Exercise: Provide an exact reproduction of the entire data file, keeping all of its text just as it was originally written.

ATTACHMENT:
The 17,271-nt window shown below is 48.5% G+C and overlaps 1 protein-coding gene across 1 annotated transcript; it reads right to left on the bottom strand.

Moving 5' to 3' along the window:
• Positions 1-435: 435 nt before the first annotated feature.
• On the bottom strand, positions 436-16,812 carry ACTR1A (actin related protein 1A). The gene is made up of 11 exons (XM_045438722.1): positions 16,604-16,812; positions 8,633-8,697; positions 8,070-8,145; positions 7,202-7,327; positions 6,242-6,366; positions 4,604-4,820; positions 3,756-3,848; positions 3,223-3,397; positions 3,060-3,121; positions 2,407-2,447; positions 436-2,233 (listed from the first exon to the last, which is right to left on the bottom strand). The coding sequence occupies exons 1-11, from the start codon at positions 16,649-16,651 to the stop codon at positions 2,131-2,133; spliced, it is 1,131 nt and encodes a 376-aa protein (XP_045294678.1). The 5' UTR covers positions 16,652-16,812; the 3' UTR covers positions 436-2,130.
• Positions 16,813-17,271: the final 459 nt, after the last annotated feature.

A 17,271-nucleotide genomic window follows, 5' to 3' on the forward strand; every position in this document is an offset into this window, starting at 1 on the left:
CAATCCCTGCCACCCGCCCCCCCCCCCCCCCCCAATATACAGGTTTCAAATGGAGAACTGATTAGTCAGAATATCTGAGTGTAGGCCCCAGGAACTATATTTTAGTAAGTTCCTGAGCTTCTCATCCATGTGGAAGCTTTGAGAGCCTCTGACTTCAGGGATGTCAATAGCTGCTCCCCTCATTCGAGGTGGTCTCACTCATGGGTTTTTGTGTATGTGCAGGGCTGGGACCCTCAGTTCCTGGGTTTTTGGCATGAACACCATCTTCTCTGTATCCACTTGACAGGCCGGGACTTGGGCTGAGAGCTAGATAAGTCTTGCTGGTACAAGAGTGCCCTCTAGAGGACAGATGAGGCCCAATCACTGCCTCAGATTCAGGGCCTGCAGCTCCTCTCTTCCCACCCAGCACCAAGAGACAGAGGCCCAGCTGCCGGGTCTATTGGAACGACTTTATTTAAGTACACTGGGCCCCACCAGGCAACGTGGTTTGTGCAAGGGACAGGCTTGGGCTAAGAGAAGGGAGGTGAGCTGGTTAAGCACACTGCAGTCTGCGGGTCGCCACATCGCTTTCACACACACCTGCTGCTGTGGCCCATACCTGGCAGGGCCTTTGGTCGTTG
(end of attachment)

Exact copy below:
The 17,271-nt window shown below is 48.5% G+C and overlaps 1 protein-coding gene across 1 annotated transcript; it reads right to left on the bottom strand.

Moving 5' to 3' along the window:
• Positions 1-435: 435 nt before the first annotated feature.
• On the bottom strand, positions 436-16,812 carry ACTR1A (actin related protein 1A). The gene is made up of 11 exons (XM_045438722.1): positions 16,604-16,812; positions 8,633-8,697; positions 8,070-8,145; positions 7,202-7,327; positions 6,242-6,366; positions 4,604-4,820; positions 3,756-3,848; positions 3,223-3,397; positions 3,060-3,121; positions 2,407-2,447; positions 436-2,233 (listed from the first exon to the last, which is right to left on the bottom strand). The coding sequence occupies exons 1-11, from the start codon at positions 16,649-16,651 to the stop codon at positions 2,131-2,133; spliced, it is 1,131 nt and encodes a 376-aa protein (XP_045294678.1). The 5' UTR covers positions 16,652-16,812; the 3' UTR covers positions 436-2,130.
• Positions 16,813-17,271: the final 459 nt, after the last annotated feature.

A 17,271-nucleotide genomic window follows, 5' to 3' on the forward strand; every position in this document is an offset into this window, starting at 1 on the left:
CAATCCCTGCCACCCGCCCCCCCCCCCCCCCCCAATATACAGGTTTCAAATGGAGAACTGATTAGTCAGAATATCTGAGTGTAGGCCCCAGGAACTATATTTTAGTAAGTTCCTGAGCTTCTCATCCATGTGGAAGCTTTGAGAGCCTCTGACTTCAGGGATGTCAATAGCTGCTCCCCTCATTCGAGGTGGTCTCACTCATGGGTTTTTGTGTATGTGCAGGGCTGGGACCCTCAGTTCCTGGGTTTTTGGCATGAACACCATCTTCTCTGTATCCACTTGACAGGCCGGGACTTGGGCTGAGAGCTAGATAAGTCTTGCTGGTACAAGAGTGCCCTCTAGAGGACAGATGAGGCCCAATCACTGCCTCAGATTCAGGGCCTGCAGCTCCTCTCTTCCCACCCAGCACCAAGAGACAGAGGCCCAGCTGCCGGGTCTATTGGAACGACTTTATTTAAGTACACTGGGCCCCACCAGGCAACGTGGTTTGTGCAAGGGACAGGCTTGGGCTAAGAGAAGGGAGGTGAGCTGGTTAAGCACACTGCAGTCTGCGGGTCGCCACATCGCTTTCACACACACCTGCTGCTGTGGCCCATACCTGGCAGGGCCTTTGGTCGTTG